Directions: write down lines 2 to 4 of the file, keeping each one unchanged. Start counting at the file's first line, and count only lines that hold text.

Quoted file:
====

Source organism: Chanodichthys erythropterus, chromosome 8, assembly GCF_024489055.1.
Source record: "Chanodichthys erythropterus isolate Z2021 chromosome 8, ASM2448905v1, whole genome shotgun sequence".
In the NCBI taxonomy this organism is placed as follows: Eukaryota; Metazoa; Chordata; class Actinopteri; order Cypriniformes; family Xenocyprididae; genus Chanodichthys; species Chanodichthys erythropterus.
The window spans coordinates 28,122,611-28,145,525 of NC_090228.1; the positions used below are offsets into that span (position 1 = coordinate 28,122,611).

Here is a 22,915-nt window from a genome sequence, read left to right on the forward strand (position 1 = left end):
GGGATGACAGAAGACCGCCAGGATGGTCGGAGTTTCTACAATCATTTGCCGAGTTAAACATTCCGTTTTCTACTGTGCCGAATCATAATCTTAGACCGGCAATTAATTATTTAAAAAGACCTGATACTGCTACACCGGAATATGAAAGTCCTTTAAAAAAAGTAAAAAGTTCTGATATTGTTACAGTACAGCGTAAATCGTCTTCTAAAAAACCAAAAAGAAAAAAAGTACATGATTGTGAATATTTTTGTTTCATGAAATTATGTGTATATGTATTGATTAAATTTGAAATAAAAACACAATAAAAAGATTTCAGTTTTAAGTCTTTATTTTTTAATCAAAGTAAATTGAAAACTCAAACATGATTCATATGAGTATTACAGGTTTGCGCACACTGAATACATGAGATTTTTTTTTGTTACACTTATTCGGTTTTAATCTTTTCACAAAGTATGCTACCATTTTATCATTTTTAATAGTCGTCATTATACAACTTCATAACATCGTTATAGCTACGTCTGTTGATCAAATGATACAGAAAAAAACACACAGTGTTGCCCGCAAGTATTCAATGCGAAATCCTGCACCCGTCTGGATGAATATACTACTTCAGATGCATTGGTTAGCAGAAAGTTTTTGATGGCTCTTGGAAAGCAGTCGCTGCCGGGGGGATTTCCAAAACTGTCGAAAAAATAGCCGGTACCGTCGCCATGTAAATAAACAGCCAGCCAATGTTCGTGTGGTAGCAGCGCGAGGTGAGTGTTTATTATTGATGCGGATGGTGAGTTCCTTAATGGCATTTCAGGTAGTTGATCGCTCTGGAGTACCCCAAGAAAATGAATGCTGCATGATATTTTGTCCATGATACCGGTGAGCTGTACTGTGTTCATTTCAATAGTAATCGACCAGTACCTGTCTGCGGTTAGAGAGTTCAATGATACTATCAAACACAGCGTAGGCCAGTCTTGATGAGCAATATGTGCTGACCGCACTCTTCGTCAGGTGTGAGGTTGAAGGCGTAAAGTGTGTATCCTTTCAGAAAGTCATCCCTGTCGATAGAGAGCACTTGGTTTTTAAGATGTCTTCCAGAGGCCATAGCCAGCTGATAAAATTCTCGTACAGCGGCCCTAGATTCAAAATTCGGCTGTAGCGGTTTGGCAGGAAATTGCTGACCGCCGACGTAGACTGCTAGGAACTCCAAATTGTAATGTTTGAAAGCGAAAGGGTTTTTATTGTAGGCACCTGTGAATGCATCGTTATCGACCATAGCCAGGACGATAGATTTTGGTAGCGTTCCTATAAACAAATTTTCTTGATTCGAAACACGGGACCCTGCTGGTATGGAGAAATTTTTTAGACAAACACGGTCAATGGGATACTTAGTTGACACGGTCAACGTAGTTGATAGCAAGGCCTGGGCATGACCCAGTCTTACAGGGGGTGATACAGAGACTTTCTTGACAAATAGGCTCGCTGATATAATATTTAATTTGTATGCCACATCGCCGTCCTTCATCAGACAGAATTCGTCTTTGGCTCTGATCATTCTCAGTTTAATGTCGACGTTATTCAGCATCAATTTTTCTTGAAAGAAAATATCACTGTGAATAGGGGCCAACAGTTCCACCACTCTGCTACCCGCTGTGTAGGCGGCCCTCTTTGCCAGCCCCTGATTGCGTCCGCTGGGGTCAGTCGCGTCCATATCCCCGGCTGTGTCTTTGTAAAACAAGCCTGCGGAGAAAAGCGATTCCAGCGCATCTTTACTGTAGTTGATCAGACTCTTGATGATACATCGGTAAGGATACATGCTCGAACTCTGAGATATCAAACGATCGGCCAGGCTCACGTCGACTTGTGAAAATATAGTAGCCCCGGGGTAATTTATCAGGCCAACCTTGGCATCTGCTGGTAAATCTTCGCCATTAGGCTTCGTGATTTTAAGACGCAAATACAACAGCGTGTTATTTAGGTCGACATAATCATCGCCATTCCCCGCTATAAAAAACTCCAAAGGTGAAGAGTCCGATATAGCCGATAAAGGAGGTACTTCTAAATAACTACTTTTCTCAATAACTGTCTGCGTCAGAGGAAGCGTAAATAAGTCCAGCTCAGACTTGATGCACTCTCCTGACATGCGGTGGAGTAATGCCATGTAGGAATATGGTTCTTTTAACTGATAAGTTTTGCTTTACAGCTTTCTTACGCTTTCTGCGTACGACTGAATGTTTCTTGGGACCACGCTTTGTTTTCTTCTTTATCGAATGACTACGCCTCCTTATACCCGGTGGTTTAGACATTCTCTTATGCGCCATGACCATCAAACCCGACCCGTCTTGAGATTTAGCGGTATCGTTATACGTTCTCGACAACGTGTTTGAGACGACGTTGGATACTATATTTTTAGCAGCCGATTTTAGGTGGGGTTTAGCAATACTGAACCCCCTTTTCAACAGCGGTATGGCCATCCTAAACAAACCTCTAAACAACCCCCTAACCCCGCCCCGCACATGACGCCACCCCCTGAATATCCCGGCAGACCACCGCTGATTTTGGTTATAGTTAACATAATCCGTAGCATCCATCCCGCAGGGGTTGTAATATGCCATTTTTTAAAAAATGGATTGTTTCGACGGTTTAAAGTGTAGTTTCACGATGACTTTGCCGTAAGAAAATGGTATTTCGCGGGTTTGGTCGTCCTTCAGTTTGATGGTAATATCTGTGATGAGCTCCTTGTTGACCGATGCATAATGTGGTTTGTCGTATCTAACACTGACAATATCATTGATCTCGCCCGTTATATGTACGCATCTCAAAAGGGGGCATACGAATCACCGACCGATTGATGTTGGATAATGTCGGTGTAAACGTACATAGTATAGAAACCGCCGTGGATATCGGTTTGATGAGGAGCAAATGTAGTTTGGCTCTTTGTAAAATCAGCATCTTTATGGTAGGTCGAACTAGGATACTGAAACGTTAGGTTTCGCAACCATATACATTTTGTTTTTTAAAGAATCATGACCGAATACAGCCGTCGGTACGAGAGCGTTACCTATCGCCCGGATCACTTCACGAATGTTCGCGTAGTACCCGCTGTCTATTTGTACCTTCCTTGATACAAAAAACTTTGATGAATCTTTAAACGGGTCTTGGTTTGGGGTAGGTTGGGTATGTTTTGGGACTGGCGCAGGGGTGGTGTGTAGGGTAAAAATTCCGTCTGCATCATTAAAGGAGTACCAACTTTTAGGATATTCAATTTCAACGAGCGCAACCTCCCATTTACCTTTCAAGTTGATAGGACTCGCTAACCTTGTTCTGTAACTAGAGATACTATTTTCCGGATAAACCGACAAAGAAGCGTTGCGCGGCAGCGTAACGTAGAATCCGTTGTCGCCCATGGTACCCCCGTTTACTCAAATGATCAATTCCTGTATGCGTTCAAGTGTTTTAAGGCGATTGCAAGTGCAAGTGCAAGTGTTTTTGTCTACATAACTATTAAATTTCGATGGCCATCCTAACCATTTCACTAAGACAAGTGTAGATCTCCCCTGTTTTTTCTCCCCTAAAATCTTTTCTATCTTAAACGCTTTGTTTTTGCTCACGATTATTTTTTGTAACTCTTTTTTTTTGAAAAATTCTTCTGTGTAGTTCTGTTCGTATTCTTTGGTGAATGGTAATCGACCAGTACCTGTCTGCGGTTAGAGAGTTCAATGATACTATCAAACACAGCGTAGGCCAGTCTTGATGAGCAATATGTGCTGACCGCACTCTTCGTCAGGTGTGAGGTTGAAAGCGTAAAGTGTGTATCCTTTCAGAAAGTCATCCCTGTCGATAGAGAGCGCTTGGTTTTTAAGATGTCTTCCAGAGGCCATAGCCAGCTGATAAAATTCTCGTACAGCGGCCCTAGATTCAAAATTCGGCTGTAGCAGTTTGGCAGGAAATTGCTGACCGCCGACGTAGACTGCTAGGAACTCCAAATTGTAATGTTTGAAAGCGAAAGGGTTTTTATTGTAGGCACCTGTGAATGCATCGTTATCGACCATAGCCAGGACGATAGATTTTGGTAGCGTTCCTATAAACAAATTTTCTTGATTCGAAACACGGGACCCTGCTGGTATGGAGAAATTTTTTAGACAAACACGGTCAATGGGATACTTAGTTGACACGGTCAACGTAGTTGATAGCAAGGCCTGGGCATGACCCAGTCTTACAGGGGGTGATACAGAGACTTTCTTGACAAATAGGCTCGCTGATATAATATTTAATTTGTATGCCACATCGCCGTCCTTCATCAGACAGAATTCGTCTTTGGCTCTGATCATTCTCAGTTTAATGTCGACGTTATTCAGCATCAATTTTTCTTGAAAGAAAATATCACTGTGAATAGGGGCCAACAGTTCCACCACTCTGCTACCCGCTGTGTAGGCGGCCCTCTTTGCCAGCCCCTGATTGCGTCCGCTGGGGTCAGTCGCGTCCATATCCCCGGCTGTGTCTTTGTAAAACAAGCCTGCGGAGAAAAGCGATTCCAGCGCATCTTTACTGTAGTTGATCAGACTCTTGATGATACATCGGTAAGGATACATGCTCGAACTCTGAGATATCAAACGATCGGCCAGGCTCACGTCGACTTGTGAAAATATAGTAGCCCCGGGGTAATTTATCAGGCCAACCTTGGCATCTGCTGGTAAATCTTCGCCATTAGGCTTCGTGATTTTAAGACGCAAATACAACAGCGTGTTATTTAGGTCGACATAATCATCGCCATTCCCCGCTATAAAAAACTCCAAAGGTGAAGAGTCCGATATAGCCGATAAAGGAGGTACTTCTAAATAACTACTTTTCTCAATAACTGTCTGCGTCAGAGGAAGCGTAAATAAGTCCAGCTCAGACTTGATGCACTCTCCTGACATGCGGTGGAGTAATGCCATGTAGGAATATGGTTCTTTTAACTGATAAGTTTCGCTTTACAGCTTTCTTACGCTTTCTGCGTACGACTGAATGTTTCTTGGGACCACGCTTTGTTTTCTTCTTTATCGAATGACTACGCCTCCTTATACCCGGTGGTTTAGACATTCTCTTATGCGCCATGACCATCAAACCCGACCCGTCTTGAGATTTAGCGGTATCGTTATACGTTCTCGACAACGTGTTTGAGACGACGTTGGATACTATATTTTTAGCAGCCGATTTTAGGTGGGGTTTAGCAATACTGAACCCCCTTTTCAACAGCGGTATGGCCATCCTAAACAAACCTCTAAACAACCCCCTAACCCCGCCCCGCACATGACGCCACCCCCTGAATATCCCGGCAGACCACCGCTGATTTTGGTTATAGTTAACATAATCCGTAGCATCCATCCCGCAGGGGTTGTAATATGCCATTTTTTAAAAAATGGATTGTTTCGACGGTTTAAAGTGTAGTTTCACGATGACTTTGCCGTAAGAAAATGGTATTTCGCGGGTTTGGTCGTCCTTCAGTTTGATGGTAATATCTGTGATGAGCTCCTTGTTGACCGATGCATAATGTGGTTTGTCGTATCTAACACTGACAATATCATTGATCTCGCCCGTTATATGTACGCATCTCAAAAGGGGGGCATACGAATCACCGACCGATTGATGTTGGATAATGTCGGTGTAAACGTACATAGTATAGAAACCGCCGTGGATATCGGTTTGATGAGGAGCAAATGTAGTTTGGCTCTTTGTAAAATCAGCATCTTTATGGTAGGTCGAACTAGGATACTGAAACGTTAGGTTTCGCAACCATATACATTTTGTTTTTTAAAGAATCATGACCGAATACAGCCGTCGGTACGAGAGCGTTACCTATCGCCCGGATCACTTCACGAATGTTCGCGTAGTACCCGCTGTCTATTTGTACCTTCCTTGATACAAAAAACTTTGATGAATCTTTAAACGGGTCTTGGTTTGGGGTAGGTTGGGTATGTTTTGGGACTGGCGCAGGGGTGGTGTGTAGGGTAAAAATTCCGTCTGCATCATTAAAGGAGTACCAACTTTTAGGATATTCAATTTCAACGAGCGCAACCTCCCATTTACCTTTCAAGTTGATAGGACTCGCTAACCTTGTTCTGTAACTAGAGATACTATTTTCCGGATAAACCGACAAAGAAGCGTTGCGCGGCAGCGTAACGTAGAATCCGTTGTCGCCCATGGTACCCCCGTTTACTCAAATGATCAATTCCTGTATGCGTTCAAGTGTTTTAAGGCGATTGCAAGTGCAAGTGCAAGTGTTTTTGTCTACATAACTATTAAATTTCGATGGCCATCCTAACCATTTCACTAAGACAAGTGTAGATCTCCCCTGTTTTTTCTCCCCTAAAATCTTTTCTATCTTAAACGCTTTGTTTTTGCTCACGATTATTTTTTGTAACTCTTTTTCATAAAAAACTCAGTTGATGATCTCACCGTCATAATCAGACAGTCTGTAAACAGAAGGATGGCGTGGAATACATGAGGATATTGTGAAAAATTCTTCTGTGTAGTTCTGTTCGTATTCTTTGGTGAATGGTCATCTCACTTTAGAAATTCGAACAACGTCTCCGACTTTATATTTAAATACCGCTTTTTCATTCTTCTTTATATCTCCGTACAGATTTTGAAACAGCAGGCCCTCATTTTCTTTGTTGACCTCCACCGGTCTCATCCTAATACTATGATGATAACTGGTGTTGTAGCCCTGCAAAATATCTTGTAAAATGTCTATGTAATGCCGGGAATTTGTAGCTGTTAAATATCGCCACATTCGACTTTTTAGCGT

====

Source record: "Chanodichthys erythropterus isolate Z2021 chromosome 8, ASM2448905v1, whole genome shotgun sequence".
In the NCBI taxonomy this organism is placed as follows: Eukaryota; Metazoa; Chordata; class Actinopteri; order Cypriniformes; family Xenocyprididae; genus Chanodichthys; species Chanodichthys erythropterus.
The window spans coordinates 28,122,611-28,145,525 of NC_090228.1; the positions used below are offsets into that span (position 1 = coordinate 28,122,611).